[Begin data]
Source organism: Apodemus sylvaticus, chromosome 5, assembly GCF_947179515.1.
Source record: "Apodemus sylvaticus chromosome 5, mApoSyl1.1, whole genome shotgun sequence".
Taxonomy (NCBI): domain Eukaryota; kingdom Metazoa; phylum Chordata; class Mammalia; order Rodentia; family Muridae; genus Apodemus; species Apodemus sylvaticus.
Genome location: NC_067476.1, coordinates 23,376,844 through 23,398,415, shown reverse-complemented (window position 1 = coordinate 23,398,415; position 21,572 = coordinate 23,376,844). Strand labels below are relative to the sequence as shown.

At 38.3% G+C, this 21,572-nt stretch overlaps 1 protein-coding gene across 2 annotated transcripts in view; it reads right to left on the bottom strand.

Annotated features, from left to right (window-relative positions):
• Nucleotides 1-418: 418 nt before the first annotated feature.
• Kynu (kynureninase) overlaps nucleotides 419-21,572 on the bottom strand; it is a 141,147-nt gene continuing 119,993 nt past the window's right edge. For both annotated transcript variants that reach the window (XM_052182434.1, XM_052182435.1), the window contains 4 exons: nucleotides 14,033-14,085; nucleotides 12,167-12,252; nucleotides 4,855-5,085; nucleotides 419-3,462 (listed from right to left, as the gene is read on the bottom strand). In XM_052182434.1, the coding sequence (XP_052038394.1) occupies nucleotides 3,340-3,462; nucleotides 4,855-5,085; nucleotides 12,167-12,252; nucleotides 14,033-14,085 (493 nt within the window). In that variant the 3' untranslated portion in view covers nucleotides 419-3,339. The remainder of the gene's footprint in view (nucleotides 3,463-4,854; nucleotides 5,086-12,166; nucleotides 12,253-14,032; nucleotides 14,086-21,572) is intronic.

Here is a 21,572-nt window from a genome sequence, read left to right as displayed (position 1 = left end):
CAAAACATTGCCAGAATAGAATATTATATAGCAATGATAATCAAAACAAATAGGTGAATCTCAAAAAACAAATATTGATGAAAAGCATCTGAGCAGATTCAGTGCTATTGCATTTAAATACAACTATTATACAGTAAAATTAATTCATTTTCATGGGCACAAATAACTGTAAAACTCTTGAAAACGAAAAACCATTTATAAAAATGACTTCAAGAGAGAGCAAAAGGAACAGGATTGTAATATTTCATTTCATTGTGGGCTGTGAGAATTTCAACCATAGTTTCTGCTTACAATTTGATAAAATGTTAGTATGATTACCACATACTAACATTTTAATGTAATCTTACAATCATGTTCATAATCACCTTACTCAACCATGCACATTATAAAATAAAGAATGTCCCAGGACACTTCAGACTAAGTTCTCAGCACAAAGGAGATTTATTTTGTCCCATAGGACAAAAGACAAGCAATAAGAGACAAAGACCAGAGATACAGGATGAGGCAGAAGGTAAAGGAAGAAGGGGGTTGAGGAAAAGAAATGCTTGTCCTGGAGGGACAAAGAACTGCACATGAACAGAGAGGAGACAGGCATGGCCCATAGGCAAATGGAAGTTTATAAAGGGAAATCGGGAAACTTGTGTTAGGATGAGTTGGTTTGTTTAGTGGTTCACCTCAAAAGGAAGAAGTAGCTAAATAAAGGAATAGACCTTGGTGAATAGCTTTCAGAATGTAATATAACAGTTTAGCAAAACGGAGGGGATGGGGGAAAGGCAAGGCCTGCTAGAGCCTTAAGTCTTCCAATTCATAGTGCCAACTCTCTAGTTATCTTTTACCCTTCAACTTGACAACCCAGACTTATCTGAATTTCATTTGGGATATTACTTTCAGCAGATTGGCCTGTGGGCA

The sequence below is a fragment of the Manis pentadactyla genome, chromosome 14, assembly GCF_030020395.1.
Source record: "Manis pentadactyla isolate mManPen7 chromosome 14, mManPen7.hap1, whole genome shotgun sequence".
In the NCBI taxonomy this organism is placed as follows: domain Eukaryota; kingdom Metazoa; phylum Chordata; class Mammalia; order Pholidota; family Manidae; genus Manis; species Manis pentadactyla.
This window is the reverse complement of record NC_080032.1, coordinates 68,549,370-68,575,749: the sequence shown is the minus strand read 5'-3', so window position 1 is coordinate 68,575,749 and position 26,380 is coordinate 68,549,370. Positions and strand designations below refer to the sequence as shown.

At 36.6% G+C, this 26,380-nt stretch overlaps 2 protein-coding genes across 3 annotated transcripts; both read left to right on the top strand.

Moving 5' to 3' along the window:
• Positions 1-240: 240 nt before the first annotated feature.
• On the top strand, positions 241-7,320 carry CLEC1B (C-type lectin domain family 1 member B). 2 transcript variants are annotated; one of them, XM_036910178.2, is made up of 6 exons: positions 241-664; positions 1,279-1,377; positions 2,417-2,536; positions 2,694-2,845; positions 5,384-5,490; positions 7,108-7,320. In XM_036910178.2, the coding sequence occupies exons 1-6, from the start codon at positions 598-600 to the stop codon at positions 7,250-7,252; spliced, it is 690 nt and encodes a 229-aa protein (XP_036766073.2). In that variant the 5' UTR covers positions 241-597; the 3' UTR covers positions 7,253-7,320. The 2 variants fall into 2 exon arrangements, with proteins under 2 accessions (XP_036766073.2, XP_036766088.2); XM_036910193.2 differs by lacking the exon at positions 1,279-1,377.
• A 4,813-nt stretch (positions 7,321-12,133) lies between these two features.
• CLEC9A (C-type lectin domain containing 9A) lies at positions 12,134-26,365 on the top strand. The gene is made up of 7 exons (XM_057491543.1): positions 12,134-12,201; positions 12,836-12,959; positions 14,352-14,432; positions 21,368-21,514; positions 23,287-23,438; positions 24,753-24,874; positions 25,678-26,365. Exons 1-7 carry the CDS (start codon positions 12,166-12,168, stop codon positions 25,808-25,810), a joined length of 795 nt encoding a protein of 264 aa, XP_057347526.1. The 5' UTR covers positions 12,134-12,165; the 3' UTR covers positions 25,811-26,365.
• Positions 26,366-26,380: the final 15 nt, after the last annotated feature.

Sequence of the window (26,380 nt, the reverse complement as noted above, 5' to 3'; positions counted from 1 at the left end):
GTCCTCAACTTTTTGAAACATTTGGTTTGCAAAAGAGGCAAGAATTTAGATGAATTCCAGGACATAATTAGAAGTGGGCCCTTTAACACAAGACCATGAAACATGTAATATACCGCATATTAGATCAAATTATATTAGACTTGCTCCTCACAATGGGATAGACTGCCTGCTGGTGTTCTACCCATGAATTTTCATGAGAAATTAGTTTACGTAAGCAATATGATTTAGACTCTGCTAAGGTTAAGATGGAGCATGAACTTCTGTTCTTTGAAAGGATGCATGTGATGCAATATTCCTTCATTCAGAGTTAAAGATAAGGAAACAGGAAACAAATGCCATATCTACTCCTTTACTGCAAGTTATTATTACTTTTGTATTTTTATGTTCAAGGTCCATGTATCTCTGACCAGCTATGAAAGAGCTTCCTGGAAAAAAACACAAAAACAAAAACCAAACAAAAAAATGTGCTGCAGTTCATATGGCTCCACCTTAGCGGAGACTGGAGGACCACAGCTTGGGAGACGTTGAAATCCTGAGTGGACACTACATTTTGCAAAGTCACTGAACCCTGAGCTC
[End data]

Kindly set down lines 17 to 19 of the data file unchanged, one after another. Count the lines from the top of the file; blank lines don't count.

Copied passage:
• Positions 1-240: 240 nt before the first annotated feature.
• On the top strand, positions 241-7,320 carry CLEC1B (C-type lectin domain family 1 member B). 2 transcript variants are annotated; one of them, XM_036910178.2, is made up of 6 exons: positions 241-664; positions 1,279-1,377; positions 2,417-2,536; positions 2,694-2,845; positions 5,384-5,490; positions 7,108-7,320. In XM_036910178.2, the coding sequence occupies exons 1-6, from the start codon at positions 598-600 to the stop codon at positions 7,250-7,252; spliced, it is 690 nt and encodes a 229-aa protein (XP_036766073.2). In that variant the 5' UTR covers positions 241-597; the 3' UTR covers positions 7,253-7,320. The 2 variants fall into 2 exon arrangements, with proteins under 2 accessions (XP_036766073.2, XP_036766088.2); XM_036910193.2 differs by lacking the exon at positions 1,279-1,377.
• A 4,813-nt stretch (positions 7,321-12,133) lies between these two features.